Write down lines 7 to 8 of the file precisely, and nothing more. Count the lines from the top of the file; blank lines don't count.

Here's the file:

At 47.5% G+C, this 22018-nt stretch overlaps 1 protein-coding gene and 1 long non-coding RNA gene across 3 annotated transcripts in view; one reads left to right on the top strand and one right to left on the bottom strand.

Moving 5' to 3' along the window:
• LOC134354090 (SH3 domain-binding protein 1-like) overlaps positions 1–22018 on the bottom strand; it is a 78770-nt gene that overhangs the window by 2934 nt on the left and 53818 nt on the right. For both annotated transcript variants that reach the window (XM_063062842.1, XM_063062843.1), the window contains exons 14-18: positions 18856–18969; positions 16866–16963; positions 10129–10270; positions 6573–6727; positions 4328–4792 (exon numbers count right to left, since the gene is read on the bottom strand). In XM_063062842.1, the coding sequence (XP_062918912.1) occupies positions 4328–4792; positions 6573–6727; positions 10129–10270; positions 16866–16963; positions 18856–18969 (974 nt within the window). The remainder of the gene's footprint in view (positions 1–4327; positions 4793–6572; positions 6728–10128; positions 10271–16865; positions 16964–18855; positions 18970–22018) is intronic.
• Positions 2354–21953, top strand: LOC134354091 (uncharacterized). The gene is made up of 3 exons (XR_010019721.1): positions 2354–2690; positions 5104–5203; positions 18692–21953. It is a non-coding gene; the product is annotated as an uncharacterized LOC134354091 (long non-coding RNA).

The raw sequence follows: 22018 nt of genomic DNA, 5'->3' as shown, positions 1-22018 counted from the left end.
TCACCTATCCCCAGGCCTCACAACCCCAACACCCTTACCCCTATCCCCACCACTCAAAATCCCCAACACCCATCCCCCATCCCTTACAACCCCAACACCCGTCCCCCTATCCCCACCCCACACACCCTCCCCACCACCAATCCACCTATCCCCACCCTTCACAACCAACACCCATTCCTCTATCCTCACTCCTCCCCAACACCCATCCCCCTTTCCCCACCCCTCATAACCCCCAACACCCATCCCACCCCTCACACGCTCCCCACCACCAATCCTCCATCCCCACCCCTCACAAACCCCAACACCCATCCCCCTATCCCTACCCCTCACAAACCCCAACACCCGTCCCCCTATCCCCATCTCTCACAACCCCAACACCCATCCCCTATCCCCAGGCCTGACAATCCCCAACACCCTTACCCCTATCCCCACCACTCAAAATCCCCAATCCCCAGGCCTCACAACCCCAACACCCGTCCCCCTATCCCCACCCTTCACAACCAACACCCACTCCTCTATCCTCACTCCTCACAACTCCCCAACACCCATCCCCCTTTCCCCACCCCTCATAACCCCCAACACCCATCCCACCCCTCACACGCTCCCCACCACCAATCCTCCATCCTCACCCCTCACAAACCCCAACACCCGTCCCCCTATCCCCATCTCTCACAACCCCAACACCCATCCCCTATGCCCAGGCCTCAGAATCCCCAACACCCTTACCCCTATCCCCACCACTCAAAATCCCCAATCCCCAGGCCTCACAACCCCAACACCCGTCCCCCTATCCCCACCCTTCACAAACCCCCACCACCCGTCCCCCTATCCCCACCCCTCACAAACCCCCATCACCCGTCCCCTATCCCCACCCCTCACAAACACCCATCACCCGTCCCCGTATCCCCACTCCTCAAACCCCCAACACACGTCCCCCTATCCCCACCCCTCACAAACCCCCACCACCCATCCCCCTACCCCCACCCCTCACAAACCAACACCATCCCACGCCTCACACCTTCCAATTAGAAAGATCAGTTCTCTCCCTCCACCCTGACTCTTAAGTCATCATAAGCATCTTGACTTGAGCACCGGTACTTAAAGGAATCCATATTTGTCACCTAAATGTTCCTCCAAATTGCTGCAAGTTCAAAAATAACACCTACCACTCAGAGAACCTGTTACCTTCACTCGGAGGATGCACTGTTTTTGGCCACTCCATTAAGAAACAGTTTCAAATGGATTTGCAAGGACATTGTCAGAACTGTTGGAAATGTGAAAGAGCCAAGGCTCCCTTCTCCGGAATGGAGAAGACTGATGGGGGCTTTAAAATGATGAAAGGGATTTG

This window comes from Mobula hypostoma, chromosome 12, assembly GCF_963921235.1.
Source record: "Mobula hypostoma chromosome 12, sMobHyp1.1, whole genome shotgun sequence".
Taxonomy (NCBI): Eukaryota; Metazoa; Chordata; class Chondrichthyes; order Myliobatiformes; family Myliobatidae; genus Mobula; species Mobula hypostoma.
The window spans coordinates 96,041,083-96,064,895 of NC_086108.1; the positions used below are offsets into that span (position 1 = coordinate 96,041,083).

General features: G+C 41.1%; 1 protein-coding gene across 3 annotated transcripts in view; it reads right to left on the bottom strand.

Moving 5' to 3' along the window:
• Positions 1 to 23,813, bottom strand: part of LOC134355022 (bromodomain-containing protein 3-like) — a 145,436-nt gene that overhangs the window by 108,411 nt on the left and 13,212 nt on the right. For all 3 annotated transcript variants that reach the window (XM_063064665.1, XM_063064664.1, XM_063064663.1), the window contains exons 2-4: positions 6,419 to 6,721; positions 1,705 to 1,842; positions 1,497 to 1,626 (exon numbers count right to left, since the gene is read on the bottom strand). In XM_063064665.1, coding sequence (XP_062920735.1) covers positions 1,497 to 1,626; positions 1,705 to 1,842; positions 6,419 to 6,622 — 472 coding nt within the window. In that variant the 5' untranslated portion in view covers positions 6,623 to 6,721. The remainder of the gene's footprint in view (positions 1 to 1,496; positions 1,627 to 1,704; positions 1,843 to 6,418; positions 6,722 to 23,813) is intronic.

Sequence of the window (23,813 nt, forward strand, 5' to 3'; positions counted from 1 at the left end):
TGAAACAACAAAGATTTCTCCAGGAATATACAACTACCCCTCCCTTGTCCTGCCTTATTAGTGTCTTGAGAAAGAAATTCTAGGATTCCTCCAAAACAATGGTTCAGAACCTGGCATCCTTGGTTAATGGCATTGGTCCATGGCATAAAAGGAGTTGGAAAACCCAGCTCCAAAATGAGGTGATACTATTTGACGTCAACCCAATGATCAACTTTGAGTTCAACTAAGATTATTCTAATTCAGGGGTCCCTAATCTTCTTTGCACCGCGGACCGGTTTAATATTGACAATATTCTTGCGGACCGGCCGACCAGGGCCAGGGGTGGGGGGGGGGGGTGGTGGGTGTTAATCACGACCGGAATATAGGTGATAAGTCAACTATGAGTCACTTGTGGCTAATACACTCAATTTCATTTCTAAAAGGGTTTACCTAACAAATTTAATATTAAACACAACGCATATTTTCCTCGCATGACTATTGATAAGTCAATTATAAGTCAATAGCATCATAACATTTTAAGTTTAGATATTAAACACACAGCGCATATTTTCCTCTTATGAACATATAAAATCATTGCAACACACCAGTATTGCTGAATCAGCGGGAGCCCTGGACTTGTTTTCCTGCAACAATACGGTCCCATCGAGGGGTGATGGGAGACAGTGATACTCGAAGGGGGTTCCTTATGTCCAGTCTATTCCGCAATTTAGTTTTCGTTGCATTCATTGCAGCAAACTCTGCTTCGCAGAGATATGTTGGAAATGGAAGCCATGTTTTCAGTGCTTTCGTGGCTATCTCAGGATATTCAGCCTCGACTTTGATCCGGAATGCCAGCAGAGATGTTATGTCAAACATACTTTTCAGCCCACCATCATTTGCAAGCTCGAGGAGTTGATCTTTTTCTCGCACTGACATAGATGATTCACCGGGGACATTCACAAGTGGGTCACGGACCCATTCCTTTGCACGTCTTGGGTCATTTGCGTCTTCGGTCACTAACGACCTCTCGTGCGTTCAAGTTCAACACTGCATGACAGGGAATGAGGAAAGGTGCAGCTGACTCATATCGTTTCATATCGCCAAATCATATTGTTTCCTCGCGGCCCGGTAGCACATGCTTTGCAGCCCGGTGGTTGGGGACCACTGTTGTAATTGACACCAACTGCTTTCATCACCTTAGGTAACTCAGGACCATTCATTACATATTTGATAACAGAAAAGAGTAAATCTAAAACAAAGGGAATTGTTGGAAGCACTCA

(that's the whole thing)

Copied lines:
This window comes from Mobula hypostoma, chromosome 12, assembly GCF_963921235.1.
Source record: "Mobula hypostoma chromosome 12, sMobHyp1.1, whole genome shotgun sequence".